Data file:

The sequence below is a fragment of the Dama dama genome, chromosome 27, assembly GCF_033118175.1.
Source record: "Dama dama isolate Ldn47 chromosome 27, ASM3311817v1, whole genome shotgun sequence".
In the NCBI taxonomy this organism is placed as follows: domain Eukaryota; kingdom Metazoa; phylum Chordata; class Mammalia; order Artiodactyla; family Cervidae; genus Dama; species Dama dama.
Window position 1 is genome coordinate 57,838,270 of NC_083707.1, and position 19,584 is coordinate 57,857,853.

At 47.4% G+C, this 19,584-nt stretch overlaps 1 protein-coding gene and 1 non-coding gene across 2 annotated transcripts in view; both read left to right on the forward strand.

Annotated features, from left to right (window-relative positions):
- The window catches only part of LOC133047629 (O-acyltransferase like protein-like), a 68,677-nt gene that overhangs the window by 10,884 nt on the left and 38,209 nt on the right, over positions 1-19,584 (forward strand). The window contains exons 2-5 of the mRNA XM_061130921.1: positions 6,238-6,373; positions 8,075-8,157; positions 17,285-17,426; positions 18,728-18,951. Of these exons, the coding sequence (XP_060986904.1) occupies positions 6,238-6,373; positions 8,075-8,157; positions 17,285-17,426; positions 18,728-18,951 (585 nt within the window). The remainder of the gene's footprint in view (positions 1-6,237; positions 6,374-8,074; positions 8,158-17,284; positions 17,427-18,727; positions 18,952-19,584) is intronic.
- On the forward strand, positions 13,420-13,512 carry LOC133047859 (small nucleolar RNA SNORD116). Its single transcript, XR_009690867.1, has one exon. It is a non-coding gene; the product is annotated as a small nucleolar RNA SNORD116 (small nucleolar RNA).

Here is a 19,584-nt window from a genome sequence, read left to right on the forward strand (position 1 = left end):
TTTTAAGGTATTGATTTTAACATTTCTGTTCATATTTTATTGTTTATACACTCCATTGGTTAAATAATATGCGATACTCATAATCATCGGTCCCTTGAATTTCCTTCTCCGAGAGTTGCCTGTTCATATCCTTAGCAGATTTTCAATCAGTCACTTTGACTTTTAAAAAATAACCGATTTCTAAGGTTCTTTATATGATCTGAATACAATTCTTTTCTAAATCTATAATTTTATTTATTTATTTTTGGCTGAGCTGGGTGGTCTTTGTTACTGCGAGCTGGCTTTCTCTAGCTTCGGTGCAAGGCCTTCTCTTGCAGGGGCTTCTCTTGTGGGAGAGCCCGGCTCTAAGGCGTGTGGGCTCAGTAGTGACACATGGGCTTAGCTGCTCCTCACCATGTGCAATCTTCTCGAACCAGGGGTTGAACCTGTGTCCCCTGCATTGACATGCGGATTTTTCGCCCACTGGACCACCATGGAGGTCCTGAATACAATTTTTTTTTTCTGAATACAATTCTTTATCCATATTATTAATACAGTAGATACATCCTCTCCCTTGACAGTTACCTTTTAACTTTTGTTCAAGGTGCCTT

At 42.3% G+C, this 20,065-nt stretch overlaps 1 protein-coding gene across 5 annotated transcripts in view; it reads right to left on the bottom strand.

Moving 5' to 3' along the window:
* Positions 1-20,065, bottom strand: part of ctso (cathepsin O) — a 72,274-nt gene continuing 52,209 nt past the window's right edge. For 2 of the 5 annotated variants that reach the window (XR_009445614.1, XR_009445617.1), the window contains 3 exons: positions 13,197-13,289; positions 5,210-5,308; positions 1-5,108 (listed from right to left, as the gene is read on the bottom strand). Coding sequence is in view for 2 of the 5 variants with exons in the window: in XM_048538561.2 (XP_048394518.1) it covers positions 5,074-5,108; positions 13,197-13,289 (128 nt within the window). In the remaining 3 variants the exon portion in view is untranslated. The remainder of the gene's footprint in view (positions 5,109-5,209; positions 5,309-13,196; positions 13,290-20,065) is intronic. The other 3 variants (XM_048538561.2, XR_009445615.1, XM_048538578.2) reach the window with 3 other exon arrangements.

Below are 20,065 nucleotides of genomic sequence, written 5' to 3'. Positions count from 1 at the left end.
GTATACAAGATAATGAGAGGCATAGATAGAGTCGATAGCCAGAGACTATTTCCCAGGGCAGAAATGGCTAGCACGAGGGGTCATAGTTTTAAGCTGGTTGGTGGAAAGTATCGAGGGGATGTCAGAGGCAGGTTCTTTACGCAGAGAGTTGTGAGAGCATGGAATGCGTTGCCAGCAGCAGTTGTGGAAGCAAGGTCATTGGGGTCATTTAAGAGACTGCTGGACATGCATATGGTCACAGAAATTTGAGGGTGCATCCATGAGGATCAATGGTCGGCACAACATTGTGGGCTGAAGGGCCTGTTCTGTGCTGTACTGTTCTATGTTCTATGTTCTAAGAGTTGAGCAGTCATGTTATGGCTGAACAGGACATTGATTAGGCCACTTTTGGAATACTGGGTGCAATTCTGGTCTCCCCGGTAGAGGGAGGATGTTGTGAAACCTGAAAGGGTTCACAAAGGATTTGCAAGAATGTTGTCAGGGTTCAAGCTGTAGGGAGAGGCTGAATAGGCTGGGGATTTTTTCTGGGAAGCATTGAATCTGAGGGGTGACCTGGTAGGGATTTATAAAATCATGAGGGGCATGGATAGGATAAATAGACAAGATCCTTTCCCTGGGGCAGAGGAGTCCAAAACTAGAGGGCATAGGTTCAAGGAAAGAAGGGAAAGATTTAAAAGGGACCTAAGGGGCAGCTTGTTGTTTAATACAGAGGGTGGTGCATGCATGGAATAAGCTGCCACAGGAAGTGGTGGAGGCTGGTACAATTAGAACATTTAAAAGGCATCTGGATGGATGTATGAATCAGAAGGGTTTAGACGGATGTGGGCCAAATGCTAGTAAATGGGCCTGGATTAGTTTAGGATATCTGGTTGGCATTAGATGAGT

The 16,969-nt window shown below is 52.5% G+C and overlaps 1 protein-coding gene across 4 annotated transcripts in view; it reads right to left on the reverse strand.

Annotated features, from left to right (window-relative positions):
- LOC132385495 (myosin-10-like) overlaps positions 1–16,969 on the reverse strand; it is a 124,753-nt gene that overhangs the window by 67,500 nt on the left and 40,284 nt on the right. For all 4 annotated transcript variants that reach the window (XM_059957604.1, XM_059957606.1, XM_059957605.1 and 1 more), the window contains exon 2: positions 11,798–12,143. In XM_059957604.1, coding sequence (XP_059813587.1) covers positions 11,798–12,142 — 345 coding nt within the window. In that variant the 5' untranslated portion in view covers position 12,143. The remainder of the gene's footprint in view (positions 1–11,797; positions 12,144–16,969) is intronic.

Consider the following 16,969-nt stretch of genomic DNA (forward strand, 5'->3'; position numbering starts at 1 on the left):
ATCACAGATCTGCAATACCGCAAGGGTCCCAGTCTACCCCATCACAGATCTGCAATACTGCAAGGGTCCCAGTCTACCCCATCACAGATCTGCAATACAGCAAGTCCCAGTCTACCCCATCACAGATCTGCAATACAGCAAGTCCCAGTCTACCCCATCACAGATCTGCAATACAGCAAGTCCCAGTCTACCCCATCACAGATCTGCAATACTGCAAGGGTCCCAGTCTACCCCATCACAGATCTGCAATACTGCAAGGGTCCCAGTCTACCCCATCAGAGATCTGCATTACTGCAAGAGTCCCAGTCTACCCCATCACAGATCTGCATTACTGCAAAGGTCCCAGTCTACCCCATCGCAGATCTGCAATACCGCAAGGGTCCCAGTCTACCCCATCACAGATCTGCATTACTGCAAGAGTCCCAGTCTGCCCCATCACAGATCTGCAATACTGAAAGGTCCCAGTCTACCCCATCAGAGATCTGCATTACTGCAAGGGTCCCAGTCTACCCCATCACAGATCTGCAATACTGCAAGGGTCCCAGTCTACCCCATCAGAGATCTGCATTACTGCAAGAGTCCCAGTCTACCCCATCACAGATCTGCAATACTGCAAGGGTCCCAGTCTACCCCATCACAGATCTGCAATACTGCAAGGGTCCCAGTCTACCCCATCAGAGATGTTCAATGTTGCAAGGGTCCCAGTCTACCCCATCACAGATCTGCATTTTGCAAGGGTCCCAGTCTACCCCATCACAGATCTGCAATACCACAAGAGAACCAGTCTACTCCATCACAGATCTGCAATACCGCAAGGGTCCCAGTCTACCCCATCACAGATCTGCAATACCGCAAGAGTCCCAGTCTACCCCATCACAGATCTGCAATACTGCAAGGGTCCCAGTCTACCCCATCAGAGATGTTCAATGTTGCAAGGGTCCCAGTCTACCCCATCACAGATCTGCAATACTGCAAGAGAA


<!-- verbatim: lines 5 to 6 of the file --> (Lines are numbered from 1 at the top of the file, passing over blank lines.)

At 47.4% G+C, this 19,584-nt stretch overlaps 1 protein-coding gene and 1 non-coding gene across 2 annotated transcripts in view; both read left to right on the forward strand.

Annotated features, from left to right (window-relative positions):